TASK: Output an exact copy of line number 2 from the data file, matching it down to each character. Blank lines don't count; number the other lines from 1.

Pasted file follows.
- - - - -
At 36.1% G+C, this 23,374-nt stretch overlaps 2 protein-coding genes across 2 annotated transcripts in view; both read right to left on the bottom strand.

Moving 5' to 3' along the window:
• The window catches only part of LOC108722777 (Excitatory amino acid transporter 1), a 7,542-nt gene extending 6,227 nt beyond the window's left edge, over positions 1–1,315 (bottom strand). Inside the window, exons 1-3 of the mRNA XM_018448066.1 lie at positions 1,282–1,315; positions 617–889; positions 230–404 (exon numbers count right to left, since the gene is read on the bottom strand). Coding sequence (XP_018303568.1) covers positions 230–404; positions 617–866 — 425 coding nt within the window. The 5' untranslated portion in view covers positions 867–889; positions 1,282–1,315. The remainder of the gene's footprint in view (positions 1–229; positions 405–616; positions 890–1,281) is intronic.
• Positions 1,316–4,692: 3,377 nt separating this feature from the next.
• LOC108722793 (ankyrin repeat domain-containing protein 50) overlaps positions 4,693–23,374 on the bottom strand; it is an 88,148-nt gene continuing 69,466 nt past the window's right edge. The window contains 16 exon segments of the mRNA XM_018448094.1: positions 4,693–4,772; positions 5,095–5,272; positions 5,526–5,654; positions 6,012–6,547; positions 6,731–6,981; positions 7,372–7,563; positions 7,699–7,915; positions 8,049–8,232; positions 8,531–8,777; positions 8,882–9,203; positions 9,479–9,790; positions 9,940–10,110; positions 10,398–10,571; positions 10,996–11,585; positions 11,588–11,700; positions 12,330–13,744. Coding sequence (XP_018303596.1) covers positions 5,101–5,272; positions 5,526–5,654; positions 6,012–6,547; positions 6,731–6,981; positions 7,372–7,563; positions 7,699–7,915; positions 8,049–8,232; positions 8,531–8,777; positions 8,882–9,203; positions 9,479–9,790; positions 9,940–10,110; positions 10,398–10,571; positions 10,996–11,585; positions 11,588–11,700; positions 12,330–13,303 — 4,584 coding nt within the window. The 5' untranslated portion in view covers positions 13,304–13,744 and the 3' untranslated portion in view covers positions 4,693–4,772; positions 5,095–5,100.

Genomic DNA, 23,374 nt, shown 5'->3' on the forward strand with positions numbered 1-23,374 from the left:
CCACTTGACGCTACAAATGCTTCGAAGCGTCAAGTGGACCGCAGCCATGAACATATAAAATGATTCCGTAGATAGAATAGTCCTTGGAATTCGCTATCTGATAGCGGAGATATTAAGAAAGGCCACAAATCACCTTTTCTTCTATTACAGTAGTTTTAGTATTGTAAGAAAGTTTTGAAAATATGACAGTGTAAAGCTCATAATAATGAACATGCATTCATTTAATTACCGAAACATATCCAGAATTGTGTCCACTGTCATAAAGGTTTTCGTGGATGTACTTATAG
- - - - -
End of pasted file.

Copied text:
Moving 5' to 3' along the window: